Emails are often the start­ing point for per­sonal rela­tion­ships between brands and con­sumers. It is there­fore manda­tory for mar­keters to ensure that emails are read­able on every device avail­able as part of an effec­tive mar­ket­ing strat­egy. The audi­ence has expanded beyond the desk­top to mobile, and brands have to fol­low the trend.

I wanted to dis­cuss the impor­tance of reach­ing con­sumers on any device and to gather some best prac­tices for impact­ful, respon­sive email design. Below are some basic ques­tions I receive from cus­tomers when ask­ing about respon­sive design.

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What Is Respon­sive Email Design?

Respon­sive email design ensures that an email ren­ders appro­pri­ately for the device on which it’s opened.

As mar­keters, our cus­tomers are mobile, and the major­ity of emails are now accessed on mobile devices. As a result, mar­keters need to adapt their com­mu­ni­ca­tion strate­gies to include a lighter for­mat and a mobile friendly lay­out: that’s respon­sive email design.

Why Should Mar­keters Invest Time Recod­ing Their Emails if the For­mat They Use Today Per­forms Well?

With 61 per­cent of mar­ket­ing emails being opened on smart­phones and tablets, mar­keters must be sen­si­tive to the consumer’s expe­ri­ence.  Seventy-five per­cent of con­sumers say they will delete an email that doesn’t ren­der prop­erly on their device, so ignor­ing respon­sive email design can have dis­as­trous results. Fur­ther­more, respon­sive email design can gen­er­ate addi­tional sales. Nowa­days check­ing one’s email is the most pop­u­lar activ­ity on smart­phones and 56 per­cent of US smart­phone users who have made at least once pur­chase through their mobile device, state that they made it after hav­ing received an email. Con­se­quently, email mar­ket­ing remains the best call-to-action – even on mobile. It just has to be adapted.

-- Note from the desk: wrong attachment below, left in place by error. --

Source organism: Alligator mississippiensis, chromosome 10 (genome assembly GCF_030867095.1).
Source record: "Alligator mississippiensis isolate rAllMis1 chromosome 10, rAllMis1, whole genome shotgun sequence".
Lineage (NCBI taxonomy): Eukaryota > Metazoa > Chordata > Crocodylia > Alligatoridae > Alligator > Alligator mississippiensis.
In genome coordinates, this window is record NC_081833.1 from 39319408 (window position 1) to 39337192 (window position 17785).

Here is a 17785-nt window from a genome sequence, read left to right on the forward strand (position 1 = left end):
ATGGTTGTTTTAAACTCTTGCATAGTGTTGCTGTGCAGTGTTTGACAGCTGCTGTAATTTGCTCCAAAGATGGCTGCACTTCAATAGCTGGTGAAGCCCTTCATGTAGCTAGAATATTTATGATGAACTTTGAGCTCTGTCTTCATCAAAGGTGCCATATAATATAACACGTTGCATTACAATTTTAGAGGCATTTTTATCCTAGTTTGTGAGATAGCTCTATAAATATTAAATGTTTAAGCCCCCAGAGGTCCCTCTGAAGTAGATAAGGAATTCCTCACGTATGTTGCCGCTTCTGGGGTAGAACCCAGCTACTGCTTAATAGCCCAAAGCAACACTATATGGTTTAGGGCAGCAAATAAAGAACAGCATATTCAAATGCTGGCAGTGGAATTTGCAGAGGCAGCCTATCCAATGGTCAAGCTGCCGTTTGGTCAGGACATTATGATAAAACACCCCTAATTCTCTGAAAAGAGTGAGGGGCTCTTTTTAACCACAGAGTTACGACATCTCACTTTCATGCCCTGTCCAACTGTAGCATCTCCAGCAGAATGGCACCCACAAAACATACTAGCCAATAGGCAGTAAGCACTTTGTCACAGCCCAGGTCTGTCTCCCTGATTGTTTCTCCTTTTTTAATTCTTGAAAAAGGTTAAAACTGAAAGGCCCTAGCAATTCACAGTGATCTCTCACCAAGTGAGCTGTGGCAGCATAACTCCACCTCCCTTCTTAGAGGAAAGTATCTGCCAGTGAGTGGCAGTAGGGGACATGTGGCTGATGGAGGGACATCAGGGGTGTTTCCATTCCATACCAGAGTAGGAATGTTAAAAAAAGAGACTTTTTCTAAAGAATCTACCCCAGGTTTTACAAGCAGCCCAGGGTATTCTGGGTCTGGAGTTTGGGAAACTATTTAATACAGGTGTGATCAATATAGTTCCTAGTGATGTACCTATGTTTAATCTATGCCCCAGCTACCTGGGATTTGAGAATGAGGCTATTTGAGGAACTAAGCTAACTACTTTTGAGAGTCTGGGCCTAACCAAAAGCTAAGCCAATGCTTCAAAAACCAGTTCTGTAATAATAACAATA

Does This Impact Both B2B and B2C Sectors?

Quick answer – yes. For obvi­ous rea­sons BtoC orga­ni­za­tions need to make the shift first. But these new behav­iors are com­mon in a BtoB con­text too. 57 per­cent of employ­ees are par­tic­i­pat­ing in Bring Your Own Device (BYOD) world­wide and 85 per­cent of man­agers use smart­phones for busi­ness pur­poses. With the pro­lif­er­a­tion of mobile devices and increas­ing use of these devices for both work and play, BtoB and BtoC both need to ensure respon­sive design is part of every dig­i­tal com­mu­ni­ca­tion to effec­tively engage with their audiences.

Respon­sive design is an appro­pri­ate strat­egy for both B2B and B2C mar­keters because mobile is the num­ber one plat­form for open­ing and read­ing read­ing emails. In fact, stud­ies have shown that 65% of mar­ket­ing emails were opened on a smart­phone or tablet in the fourth quar­ter of 2013, while desk­top opens slowed to a new low of 35%, down from 39% in the pre­vi­ous quarter.

Do Brands Need to Recruit New Peo­ple and Buy New Cam­paign Man­age­ment Solu­tions to Pro­duce Respon­sive Email Designs?

Cam­paign man­age­ment solu­tions (such as Adobe Cam­paign) can lever­age respon­sive design code with­out lim­i­ta­tions and also offer respon­sive design tem­plates in the newest soft­ware solu­tion. Mar­keters have to ensure the solu­tions they use are equipped with these fea­tures and offer the same level of flexibility.